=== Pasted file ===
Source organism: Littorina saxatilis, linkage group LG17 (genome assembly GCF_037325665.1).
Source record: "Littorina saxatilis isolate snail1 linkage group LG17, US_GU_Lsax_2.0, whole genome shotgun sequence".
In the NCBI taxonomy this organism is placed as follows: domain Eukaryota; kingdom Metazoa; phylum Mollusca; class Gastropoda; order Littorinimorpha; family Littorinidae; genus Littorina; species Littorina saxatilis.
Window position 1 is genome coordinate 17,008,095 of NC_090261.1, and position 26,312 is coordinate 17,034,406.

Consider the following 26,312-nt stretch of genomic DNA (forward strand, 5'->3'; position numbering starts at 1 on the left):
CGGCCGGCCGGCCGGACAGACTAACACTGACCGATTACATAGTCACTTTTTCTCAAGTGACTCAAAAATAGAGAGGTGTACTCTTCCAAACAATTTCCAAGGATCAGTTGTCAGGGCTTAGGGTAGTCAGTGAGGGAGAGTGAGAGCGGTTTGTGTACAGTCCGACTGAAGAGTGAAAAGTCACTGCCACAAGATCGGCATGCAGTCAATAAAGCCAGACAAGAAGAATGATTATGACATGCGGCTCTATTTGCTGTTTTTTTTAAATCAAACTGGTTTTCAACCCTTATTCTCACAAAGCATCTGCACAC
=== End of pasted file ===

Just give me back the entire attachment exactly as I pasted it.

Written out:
Source organism: Littorina saxatilis, linkage group LG17 (genome assembly GCF_037325665.1).
Source record: "Littorina saxatilis isolate snail1 linkage group LG17, US_GU_Lsax_2.0, whole genome shotgun sequence".
In the NCBI taxonomy this organism is placed as follows: domain Eukaryota; kingdom Metazoa; phylum Mollusca; class Gastropoda; order Littorinimorpha; family Littorinidae; genus Littorina; species Littorina saxatilis.
Window position 1 is genome coordinate 17,008,095 of NC_090261.1, and position 26,312 is coordinate 17,034,406.

Consider the following 26,312-nt stretch of genomic DNA (forward strand, 5'->3'; position numbering starts at 1 on the left):
CGGCCGGCCGGCCGGACAGACTAACACTGACCGATTACATAGTCACTTTTTCTCAAGTGACTCAAAAATAGAGAGGTGTACTCTTCCAAACAATTTCCAAGGATCAGTTGTCAGGGCTTAGGGTAGTCAGTGAGGGAGAGTGAGAGCGGTTTGTGTACAGTCCGACTGAAGAGTGAAAAGTCACTGCCACAAGATCGGCATGCAGTCAATAAAGCCAGACAAGAAGAATGATTATGACATGCGGCTCTATTTGCTGTTTTTTTTAAATCAAACTGGTTTTCAACCCTTATTCTCACAAAGCATCTGCACAC